Astana Economic Forum Session 1 on the Global Economy Intervention by PM Siniora Ladies and Gentlemen, It is a pleasure to be here with you at this prestigious event, the Astana Economic Forum, which has become an important global forum for the discussio
Ladies and Gentlemen,
It is a pleasure to be here with you at this prestigious event, the Astana Economic Forum, which has become an important global forum for the discussion of world economic and financial affairs.
The topic of our session cannot be more relevant, as it is clear that the global economy is witnessing a secular rather than a cyclical downturn. The global financial crisis that started in the Sub-prime US market in 2007 and is still unfolding with repercussions in Europe have revealed the size of the global imbalances that have built over the last decades. Growth was fueled by financial leverage in the industrial world that was in turn mostly funded by Emerging markets. The crisis temporarily shifted the center of gravity further to Emerging Markets, especially the BRIC countries which carried global growth in the period 2008-2013. The response to the crisis which brought industrial markets interest rates to around zero fueled further growth in Emerging Markets which attracted massive inflows of capital seeking higher yields. But with this policy, known as tapering, ending, it has reversed the process and revealed the vulnerability of these countries that were thought to be the next global superpowers.
A look at the global economic scene would reveal that the world seems to have almost consumed its engines of growth and unless new sources are found, the world risks lingering in a low growth environment for a long period.
In the US a tepid recovery reflects that consumers are still highly leveraged and that it will take a while before the US goes back to the high growth rates of the mid-nineties. China, the second largest economy is slowing fast and concerns are rising on how the economy would land from the double digit growth rates of the last decade without any scars on its financial sector or on social stability. Other Asian countries heavily depend on Chinese growth and would therefore slowdown as China does. Europe has passed the test of its unity, after austerity programs in the south to deal with the sovereign debt crisis, increased the voices of Euro-sceptics and separatists. But while those voices have receded, it is clear that growth will be subdued for a very long time due to structural problems in the South. Meanwhile, Russia and Eastern Europe seem to have reaped the advantages of liberalization and realized the low-hanging fruit of adopting the market-based economy, but rising income levels have also reduced demographic growth which has capped their growth potential. In addition, the European slowdown and the rising geopolitical risk have capped further this potential in the long-run. Latin America is also slowing due to both the new monetary policy cycle in the US and lower potential growth in Brazil. Africa, which has shown some potential lately, is coming from a very low base, and therefore lacks the spending power.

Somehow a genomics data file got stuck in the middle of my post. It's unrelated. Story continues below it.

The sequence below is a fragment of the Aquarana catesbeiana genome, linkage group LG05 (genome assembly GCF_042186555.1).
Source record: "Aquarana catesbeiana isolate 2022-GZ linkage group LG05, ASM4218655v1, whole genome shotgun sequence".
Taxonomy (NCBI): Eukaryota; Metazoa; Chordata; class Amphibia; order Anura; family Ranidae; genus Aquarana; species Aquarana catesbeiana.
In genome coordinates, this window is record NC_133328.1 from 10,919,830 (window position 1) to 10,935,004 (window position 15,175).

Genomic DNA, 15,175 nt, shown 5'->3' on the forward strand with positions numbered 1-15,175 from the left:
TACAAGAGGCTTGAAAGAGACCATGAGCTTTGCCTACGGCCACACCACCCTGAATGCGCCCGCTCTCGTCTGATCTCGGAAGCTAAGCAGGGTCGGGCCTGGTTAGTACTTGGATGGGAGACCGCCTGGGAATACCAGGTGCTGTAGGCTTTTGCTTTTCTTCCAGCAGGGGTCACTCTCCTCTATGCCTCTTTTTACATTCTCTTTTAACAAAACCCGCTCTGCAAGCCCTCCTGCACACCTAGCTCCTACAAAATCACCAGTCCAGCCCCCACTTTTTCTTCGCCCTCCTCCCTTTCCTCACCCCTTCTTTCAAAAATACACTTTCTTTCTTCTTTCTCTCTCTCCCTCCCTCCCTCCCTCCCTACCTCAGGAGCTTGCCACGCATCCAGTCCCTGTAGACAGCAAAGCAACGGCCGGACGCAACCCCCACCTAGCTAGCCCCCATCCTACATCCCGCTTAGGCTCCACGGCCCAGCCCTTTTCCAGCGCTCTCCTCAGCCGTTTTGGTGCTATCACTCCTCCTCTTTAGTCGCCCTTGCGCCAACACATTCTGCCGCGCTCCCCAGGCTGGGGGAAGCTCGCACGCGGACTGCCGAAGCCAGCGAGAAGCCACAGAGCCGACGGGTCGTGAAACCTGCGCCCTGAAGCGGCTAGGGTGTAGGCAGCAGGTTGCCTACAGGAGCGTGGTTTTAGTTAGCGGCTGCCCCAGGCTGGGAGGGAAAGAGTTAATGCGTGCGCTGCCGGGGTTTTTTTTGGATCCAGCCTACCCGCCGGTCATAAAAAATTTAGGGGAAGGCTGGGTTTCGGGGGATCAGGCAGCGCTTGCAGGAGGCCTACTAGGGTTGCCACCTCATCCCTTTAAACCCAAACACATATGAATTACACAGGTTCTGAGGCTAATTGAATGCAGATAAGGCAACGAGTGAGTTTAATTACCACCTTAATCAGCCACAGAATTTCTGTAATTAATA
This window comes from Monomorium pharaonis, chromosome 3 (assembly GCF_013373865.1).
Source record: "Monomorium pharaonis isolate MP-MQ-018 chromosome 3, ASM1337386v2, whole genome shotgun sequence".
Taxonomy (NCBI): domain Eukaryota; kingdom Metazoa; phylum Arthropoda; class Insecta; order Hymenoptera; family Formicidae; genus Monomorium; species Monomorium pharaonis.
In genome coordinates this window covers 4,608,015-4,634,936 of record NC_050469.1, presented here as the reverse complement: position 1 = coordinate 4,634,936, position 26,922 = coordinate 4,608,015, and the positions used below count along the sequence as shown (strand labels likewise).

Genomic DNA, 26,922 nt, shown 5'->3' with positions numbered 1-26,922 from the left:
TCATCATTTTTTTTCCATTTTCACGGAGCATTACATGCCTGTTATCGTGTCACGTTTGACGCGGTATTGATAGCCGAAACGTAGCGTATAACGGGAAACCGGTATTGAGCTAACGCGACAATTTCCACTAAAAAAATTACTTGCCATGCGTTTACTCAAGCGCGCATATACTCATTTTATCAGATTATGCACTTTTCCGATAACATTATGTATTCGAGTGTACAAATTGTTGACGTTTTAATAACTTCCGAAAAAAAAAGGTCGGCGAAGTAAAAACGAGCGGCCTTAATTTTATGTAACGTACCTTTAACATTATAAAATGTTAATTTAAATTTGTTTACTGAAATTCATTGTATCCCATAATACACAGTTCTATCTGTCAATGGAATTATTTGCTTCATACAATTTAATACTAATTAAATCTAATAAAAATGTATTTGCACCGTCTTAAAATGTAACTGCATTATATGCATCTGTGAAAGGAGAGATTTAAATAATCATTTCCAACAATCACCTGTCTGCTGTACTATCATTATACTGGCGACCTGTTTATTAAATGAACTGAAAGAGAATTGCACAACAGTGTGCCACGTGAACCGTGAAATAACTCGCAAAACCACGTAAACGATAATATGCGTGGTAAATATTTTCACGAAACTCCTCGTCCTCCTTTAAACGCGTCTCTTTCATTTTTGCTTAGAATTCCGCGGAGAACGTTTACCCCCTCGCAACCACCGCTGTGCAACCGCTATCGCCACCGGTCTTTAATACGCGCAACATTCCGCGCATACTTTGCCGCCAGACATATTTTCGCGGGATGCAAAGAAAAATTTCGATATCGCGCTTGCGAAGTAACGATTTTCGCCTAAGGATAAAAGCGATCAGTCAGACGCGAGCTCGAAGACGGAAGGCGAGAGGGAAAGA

Only one region is left, that in my view can hold the key to unleashing strong growth opportunities which can be to the benefit of the whole world: the Middle East. The region, home of both the largest oil reserves in the world and the highest proportion of youth to the overall population has great potential. It does not lack the natural resources, the demographic forces, or the spending power.
The region is also in need for all kinds of products and investments: its overall infrastructure needs significant upgrading to meet the challenges of a fast rising population. Its youth is eager to adapt the latest in technology, and has indeed proven to be extremely proactive as proven by the use of the social media during the Arab Spring movement which have altered the direction of the region. Its youth are in need of an education that is more in line with the region’s needs, and its longer-living wealthier seniors need and demands the best in health care and services.
One should not look at the Middle East just through the resources prism. The pent-up regional demand for infrastructure, technology, health, education and many others can turn it into a global engine of growth.